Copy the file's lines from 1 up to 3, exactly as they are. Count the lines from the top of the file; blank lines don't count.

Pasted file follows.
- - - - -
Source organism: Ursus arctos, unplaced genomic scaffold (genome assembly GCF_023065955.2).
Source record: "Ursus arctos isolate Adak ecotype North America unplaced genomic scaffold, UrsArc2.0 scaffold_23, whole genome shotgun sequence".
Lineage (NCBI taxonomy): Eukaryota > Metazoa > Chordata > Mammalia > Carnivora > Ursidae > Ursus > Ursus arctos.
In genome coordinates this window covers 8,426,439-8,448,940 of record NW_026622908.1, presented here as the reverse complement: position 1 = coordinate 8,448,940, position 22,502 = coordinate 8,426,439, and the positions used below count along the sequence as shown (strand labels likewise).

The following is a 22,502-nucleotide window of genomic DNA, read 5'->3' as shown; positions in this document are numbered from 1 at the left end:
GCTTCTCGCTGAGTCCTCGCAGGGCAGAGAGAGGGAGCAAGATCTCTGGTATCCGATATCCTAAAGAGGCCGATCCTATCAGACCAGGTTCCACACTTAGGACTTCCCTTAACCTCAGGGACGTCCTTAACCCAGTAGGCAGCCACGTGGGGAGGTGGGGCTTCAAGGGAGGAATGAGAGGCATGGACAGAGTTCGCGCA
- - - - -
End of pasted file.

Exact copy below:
Source organism: Ursus arctos, unplaced genomic scaffold (genome assembly GCF_023065955.2).
Source record: "Ursus arctos isolate Adak ecotype North America unplaced genomic scaffold, UrsArc2.0 scaffold_23, whole genome shotgun sequence".
Lineage (NCBI taxonomy): Eukaryota > Metazoa > Chordata > Mammalia > Carnivora > Ursidae > Ursus > Ursus arctos.